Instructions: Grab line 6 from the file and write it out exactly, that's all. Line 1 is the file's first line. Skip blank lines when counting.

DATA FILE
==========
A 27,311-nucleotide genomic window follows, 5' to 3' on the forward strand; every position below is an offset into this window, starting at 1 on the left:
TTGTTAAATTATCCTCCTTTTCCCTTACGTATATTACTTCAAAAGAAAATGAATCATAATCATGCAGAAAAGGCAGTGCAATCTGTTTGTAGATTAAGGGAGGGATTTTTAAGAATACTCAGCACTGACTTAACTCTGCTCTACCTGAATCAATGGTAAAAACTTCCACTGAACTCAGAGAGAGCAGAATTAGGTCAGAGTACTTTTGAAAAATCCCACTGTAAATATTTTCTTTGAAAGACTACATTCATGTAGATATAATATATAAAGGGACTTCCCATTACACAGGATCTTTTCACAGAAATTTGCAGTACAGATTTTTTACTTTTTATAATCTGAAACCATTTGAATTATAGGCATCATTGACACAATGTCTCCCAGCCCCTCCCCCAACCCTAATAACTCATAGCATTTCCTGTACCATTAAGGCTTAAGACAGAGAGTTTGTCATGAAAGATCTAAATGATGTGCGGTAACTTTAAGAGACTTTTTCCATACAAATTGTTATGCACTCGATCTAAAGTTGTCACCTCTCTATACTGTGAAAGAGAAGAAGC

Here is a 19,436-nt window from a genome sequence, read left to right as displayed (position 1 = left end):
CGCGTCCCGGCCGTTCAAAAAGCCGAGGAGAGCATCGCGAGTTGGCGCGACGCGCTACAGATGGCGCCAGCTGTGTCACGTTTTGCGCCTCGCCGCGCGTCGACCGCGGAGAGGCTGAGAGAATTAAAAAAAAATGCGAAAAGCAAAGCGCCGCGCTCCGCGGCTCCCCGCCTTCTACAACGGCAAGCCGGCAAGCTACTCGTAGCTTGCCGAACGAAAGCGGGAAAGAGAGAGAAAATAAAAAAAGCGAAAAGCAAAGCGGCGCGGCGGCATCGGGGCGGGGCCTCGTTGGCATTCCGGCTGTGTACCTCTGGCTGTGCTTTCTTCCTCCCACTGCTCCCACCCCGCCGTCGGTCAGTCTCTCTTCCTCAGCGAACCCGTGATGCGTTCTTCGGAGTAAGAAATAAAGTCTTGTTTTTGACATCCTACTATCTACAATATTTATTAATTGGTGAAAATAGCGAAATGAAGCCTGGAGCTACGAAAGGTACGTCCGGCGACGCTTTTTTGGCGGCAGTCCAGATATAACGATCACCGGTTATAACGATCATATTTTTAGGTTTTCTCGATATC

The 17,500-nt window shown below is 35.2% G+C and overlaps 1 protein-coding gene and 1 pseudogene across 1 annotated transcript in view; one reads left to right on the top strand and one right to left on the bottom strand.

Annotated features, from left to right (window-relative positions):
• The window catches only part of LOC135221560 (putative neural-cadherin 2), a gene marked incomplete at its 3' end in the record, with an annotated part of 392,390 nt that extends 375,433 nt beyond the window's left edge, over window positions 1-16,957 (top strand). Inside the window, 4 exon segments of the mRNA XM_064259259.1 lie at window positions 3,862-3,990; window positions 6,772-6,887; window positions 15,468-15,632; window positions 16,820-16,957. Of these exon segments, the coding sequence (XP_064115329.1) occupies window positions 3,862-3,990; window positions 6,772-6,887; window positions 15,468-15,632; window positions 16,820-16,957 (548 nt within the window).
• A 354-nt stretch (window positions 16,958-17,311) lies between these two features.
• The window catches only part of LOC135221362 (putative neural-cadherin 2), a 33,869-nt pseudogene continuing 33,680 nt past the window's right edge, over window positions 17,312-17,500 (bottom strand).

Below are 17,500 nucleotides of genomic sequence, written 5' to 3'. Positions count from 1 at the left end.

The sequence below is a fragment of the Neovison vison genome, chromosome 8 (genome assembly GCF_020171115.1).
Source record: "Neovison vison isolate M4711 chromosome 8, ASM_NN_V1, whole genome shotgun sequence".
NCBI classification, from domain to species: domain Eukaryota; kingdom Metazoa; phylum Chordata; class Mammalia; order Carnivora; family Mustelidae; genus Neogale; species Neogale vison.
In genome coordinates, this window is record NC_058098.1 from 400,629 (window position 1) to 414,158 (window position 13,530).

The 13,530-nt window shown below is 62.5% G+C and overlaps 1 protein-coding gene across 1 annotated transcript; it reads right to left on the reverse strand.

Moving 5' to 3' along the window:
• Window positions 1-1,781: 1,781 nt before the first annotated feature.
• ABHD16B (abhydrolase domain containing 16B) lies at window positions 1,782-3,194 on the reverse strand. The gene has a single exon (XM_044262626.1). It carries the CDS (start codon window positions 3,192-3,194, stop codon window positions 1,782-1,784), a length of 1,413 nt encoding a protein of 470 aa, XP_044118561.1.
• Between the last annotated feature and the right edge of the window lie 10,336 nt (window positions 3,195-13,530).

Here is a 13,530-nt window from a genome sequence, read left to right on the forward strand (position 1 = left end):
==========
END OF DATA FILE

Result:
Annotated features, from left to right (window-relative positions):